Not a bad thought, but the secondary market will prevent fans from seeing any benefit if the team slashed ticket prices. Hal and Hank could generously decide to offer all 2012 tickets for a buck, but it would do no good for the average fan. Arbitrageurs would buy up the dollar tickets and resell them at their market value. Working-class fans are stuck being priced out of the Steinbrenners’ new digs.

Some commenters suggested that the city recoup the tax windfall Yankees reaped in building the new stadium. We certainly support the sentiment, but well… good luck with all that. The Yankees have proved themselves to be a powerful and well-connected lobby. If anyone starts an Occupy The Stadium movement, let us know.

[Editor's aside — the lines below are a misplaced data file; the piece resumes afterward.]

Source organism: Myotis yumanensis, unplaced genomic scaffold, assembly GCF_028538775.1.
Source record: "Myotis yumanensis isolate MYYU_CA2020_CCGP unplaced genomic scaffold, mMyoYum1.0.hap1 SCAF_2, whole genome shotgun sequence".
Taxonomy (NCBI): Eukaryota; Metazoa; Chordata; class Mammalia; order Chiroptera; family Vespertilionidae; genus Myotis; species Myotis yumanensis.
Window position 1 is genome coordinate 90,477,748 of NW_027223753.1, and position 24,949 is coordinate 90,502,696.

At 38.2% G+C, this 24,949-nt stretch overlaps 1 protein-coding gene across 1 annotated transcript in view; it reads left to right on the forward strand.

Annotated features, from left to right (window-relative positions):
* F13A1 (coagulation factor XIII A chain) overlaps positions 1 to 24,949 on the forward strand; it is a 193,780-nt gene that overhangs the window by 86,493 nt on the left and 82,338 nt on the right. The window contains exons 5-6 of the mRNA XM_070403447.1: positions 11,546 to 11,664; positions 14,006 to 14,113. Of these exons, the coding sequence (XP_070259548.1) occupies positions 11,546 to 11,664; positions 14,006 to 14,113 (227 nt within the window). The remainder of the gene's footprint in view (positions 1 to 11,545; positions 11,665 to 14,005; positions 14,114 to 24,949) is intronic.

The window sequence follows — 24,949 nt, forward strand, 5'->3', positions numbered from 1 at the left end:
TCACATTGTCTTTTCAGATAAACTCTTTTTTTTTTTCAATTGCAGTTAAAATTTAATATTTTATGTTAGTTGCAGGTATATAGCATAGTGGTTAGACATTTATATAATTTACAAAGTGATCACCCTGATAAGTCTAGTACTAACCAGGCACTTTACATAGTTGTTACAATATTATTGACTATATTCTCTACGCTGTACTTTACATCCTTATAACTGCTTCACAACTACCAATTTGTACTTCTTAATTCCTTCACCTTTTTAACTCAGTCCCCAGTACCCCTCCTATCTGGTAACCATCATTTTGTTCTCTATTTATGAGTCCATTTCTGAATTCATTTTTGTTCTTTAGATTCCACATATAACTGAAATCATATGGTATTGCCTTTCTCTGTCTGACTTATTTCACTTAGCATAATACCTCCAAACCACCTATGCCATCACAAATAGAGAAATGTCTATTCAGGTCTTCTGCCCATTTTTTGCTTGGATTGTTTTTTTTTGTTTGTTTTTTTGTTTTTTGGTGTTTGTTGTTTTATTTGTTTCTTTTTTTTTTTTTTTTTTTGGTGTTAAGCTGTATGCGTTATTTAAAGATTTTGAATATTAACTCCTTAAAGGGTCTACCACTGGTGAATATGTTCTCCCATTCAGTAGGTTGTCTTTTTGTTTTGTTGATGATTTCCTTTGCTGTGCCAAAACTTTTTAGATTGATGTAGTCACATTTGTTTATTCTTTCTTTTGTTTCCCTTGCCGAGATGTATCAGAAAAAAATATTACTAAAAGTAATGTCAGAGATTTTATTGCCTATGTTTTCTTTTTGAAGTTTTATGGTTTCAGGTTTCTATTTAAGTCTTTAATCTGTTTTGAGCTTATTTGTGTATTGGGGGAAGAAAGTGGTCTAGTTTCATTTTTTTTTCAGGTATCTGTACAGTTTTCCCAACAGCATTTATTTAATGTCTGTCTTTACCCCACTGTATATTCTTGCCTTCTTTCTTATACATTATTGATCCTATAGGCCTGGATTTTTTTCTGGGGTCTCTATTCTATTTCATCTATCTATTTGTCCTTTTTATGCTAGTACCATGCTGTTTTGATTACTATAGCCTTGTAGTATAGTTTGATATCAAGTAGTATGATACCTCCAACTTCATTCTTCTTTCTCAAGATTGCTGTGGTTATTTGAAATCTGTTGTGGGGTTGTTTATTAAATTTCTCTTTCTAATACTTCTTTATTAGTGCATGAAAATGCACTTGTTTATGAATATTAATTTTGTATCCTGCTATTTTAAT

Tangentially, a couple of sharp commenters argued that the Yankees are not being greedy by setting ticket prices so high — they are simply setting prices at market value. However, despite being situated in the most populous city in America by a wide margin, new Yankee Stadium has operated at below 90% capacity for each of its three seasons. Last year, Philly, San Fran, Boston, Milwaukee, Minnesota, and Chicago (NL) managed to fill a larger percentage of their seats than the Yankees, with the first four basically operating at full capacity every game. The Yankees are setting ticket prices high enough to maximize their revenue, and at the same time are pricing out a significant number of fans.

Lee Signed For Less Money In Philly, So There’s Nothing The Yankees Could Have Done.

Duh says:
January 11, 2012 at 8:29 am
… Cliff Lee didn’t WANT to play in NY. Get over it…